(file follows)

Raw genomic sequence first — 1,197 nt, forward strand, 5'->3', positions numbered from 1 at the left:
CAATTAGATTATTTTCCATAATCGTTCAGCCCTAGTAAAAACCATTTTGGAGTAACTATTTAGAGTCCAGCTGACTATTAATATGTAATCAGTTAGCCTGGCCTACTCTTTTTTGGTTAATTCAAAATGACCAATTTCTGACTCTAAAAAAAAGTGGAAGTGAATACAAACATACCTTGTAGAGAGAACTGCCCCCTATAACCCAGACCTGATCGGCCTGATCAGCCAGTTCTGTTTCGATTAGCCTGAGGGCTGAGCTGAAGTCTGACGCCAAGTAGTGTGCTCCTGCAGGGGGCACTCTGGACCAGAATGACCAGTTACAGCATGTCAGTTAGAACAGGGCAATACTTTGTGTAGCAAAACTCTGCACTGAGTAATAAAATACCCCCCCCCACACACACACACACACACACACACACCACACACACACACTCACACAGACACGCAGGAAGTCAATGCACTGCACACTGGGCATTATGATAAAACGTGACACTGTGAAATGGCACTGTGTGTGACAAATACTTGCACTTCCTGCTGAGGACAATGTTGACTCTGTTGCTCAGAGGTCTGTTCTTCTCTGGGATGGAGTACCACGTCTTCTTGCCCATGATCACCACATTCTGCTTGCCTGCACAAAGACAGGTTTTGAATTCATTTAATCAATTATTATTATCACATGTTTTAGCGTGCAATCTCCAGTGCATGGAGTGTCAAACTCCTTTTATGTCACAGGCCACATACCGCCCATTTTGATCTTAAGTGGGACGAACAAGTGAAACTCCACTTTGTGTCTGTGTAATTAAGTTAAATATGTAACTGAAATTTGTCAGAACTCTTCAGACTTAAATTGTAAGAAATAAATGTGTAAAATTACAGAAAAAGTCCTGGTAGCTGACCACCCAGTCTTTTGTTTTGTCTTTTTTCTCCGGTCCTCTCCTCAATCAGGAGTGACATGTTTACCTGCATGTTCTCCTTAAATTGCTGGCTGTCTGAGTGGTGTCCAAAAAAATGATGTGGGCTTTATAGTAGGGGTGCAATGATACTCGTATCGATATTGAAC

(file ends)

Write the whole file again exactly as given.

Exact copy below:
Raw genomic sequence first — 1,197 nt, forward strand, 5'->3', positions numbered from 1 at the left:
CAATTAGATTATTTTCCATAATCGTTCAGCCCTAGTAAAAACCATTTTGGAGTAACTATTTAGAGTCCAGCTGACTATTAATATGTAATCAGTTAGCCTGGCCTACTCTTTTTTGGTTAATTCAAAATGACCAATTTCTGACTCTAAAAAAAAGTGGAAGTGAATACAAACATACCTTGTAGAGAGAACTGCCCCCTATAACCCAGACCTGATCGGCCTGATCAGCCAGTTCTGTTTCGATTAGCCTGAGGGCTGAGCTGAAGTCTGACGCCAAGTAGTGTGCTCCTGCAGGGGGCACTCTGGACCAGAATGACCAGTTACAGCATGTCAGTTAGAACAGGGCAATACTTTGTGTAGCAAAACTCTGCACTGAGTAATAAAATACCCCCCCCCACACACACACACACACACACACACACCACACACACACACTCACACAGACACGCAGGAAGTCAATGCACTGCACACTGGGCATTATGATAAAACGTGACACTGTGAAATGGCACTGTGTGTGACAAATACTTGCACTTCCTGCTGAGGACAATGTTGACTCTGTTGCTCAGAGGTCTGTTCTTCTCTGGGATGGAGTACCACGTCTTCTTGCCCATGATCACCACATTCTGCTTGCCTGCACAAAGACAGGTTTTGAATTCATTTAATCAATTATTATTATCACATGTTTTAGCGTGCAATCTCCAGTGCATGGAGTGTCAAACTCCTTTTATGTCACAGGCCACATACCGCCCATTTTGATCTTAAGTGGGACGAACAAGTGAAACTCCACTTTGTGTCTGTGTAATTAAGTTAAATATGTAACTGAAATTTGTCAGAACTCTTCAGACTTAAATTGTAAGAAATAAATGTGTAAAATTACAGAAAAAGTCCTGGTAGCTGACCACCCAGTCTTTTGTTTTGTCTTTTTTCTCCGGTCCTCTCCTCAATCAGGAGTGACATGTTTACCTGCATGTTCTCCTTAAATTGCTGGCTGTCTGAGTGGTGTCCAAAAAAATGATGTGGGCTTTATAGTAGGGGTGCAATGATACTCGTATCGATATTGAAC